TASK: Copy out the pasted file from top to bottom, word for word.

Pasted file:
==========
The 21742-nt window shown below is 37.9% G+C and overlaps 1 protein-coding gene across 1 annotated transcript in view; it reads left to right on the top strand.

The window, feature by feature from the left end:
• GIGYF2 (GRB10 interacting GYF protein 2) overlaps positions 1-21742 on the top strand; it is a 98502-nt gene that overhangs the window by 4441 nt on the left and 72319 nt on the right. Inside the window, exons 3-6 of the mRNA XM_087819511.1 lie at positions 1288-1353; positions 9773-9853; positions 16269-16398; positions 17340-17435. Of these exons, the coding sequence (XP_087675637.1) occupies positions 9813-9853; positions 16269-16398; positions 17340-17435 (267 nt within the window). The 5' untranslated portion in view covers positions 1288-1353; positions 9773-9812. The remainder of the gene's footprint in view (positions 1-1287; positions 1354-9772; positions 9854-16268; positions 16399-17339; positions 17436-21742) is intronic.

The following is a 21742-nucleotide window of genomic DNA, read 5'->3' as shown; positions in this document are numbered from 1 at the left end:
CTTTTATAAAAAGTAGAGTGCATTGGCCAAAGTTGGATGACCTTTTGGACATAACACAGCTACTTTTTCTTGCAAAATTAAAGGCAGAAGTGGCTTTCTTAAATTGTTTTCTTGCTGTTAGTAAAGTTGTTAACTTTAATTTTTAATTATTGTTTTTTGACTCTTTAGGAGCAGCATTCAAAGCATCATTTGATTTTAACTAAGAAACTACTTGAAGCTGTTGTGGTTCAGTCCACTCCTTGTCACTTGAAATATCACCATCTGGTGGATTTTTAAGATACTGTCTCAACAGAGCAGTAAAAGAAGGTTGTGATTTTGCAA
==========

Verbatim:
The 21742-nt window shown below is 37.9% G+C and overlaps 1 protein-coding gene across 1 annotated transcript in view; it reads left to right on the top strand.

The window, feature by feature from the left end:
• GIGYF2 (GRB10 interacting GYF protein 2) overlaps positions 1-21742 on the top strand; it is a 98502-nt gene that overhangs the window by 4441 nt on the left and 72319 nt on the right. Inside the window, exons 3-6 of the mRNA XM_087819511.1 lie at positions 1288-1353; positions 9773-9853; positions 16269-16398; positions 17340-17435. Of these exons, the coding sequence (XP_087675637.1) occupies positions 9813-9853; positions 16269-16398; positions 17340-17435 (267 nt within the window). The 5' untranslated portion in view covers positions 1288-1353; positions 9773-9812. The remainder of the gene's footprint in view (positions 1-1287; positions 1354-9772; positions 9854-16268; positions 16399-17339; positions 17436-21742) is intronic.

The following is a 21742-nucleotide window of genomic DNA, read 5'->3' as shown; positions in this document are numbered from 1 at the left end:
CTTTTATAAAAAGTAGAGTGCATTGGCCAAAGTTGGATGACCTTTTGGACATAACACAGCTACTTTTTCTTGCAAAATTAAAGGCAGAAGTGGCTTTCTTAAATTGTTTTCTTGCTGTTAGTAAAGTTGTTAACTTTAATTTTTAATTATTGTTTTTTGACTCTTTAGGAGCAGCATTCAAAGCATCATTTGATTTTAACTAAGAAACTACTTGAAGCTGTTGTGGTTCAGTCCACTCCTTGTCACTTGAAATATCACCATCTGGTGGATTTTTAAGATACTGTCTCAACAGAGCAGTAAAAGAAGGTTGTGATTTTGCAA